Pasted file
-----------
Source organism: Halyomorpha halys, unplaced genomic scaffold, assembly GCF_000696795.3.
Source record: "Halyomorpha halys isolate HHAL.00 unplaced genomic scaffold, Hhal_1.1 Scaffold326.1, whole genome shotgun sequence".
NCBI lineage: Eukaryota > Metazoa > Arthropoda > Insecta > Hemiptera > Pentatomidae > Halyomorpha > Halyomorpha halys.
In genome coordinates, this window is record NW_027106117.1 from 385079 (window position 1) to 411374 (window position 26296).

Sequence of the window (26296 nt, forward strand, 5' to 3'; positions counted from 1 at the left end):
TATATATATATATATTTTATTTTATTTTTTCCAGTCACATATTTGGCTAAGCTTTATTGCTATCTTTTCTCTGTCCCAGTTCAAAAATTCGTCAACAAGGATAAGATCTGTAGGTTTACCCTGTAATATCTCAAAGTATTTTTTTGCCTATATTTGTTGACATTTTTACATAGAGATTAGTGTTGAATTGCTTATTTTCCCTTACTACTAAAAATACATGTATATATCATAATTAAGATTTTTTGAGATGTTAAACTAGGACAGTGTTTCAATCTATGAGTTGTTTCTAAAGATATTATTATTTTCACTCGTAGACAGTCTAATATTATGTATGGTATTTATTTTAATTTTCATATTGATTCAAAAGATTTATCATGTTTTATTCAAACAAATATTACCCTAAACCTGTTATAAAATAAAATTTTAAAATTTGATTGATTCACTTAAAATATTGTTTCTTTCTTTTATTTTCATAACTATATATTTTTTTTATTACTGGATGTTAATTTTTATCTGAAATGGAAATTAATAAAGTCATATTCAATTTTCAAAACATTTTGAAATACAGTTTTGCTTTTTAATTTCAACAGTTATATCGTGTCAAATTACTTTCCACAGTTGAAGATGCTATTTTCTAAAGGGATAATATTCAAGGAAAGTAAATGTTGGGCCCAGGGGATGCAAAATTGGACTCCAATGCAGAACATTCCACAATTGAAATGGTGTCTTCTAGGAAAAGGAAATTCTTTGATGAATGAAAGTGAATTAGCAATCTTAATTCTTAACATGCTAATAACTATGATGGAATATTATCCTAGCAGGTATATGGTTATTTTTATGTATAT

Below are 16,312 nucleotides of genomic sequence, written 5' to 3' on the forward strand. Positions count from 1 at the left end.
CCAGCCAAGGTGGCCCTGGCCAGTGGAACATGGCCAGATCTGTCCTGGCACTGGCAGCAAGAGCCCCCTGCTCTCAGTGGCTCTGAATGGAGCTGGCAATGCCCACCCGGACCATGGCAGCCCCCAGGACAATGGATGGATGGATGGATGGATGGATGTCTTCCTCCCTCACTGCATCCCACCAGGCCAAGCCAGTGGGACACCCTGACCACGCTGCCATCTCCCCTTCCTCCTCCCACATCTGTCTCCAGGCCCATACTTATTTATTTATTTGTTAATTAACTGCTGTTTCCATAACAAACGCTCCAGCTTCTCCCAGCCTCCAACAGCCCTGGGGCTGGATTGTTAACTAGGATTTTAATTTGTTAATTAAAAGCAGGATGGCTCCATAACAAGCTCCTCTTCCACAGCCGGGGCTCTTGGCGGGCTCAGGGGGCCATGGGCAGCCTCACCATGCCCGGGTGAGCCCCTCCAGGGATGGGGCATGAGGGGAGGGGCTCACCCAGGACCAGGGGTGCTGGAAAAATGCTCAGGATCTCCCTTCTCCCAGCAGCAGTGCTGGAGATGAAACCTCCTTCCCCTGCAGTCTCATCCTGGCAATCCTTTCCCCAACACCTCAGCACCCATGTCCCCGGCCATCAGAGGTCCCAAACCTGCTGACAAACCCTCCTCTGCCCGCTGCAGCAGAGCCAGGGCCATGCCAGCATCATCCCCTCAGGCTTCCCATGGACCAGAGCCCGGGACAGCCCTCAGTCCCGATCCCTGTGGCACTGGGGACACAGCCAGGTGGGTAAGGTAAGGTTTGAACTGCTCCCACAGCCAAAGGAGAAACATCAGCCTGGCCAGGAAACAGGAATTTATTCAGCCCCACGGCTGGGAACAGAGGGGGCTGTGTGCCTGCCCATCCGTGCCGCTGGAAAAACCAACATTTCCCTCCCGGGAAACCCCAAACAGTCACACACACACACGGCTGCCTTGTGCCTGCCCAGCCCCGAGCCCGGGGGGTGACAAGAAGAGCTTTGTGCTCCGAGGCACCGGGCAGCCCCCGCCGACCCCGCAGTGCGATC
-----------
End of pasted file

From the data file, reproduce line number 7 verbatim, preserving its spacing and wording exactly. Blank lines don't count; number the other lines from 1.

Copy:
Below are 16,312 nucleotides of genomic sequence, written 5' to 3' on the forward strand. Positions count from 1 at the left end.